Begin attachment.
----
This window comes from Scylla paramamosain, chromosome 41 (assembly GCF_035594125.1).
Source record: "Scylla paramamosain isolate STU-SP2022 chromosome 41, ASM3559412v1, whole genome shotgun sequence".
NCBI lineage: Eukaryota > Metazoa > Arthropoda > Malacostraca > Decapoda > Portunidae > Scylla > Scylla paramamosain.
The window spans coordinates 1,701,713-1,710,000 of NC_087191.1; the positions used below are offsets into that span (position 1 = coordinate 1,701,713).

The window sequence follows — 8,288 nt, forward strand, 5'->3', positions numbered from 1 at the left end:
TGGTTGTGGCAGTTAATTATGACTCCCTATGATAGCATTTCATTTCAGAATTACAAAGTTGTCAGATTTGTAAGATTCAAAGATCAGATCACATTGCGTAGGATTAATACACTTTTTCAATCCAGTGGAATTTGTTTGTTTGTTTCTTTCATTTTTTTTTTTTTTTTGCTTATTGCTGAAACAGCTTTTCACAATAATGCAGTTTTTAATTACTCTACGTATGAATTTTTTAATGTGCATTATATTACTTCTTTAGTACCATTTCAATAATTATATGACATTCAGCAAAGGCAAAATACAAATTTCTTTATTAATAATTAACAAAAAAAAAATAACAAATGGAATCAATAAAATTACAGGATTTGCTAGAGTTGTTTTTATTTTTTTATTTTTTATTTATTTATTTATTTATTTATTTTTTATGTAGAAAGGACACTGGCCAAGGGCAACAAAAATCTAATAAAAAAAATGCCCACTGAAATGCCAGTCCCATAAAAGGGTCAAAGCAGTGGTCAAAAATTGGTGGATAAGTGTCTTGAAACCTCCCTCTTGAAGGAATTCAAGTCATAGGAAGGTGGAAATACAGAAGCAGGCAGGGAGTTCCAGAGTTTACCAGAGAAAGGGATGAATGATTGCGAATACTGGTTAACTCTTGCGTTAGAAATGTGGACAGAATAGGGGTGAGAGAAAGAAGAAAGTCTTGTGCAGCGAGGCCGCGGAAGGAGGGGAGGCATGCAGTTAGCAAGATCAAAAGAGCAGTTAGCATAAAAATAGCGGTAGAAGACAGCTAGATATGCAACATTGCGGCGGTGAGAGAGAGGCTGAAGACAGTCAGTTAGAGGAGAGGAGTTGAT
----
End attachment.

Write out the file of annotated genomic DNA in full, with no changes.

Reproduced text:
This window comes from Scylla paramamosain, chromosome 41 (assembly GCF_035594125.1).
Source record: "Scylla paramamosain isolate STU-SP2022 chromosome 41, ASM3559412v1, whole genome shotgun sequence".
NCBI lineage: Eukaryota > Metazoa > Arthropoda > Malacostraca > Decapoda > Portunidae > Scylla > Scylla paramamosain.
The window spans coordinates 1,701,713-1,710,000 of NC_087191.1; the positions used below are offsets into that span (position 1 = coordinate 1,701,713).

The window sequence follows — 8,288 nt, forward strand, 5'->3', positions numbered from 1 at the left end:
TGGTTGTGGCAGTTAATTATGACTCCCTATGATAGCATTTCATTTCAGAATTACAAAGTTGTCAGATTTGTAAGATTCAAAGATCAGATCACATTGCGTAGGATTAATACACTTTTTCAATCCAGTGGAATTTGTTTGTTTGTTTCTTTCATTTTTTTTTTTTTTTTGCTTATTGCTGAAACAGCTTTTCACAATAATGCAGTTTTTAATTACTCTACGTATGAATTTTTTAATGTGCATTATATTACTTCTTTAGTACCATTTCAATAATTATATGACATTCAGCAAAGGCAAAATACAAATTTCTTTATTAATAATTAACAAAAAAAAAATAACAAATGGAATCAATAAAATTACAGGATTTGCTAGAGTTGTTTTTATTTTTTTATTTTTTATTTATTTATTTATTTATTTATTTTTTATGTAGAAAGGACACTGGCCAAGGGCAACAAAAATCTAATAAAAAAAATGCCCACTGAAATGCCAGTCCCATAAAAGGGTCAAAGCAGTGGTCAAAAATTGGTGGATAAGTGTCTTGAAACCTCCCTCTTGAAGGAATTCAAGTCATAGGAAGGTGGAAATACAGAAGCAGGCAGGGAGTTCCAGAGTTTACCAGAGAAAGGGATGAATGATTGCGAATACTGGTTAACTCTTGCGTTAGAAATGTGGACAGAATAGGGGTGAGAGAAAGAAGAAAGTCTTGTGCAGCGAGGCCGCGGAAGGAGGGGAGGCATGCAGTTAGCAAGATCAAAAGAGCAGTTAGCATAAAAATAGCGGTAGAAGACAGCTAGATATGCAACATTGCGGCGGTGAGAGAGAGGCTGAAGACAGTCAGTTAGAGGAGAGGAGTTGAT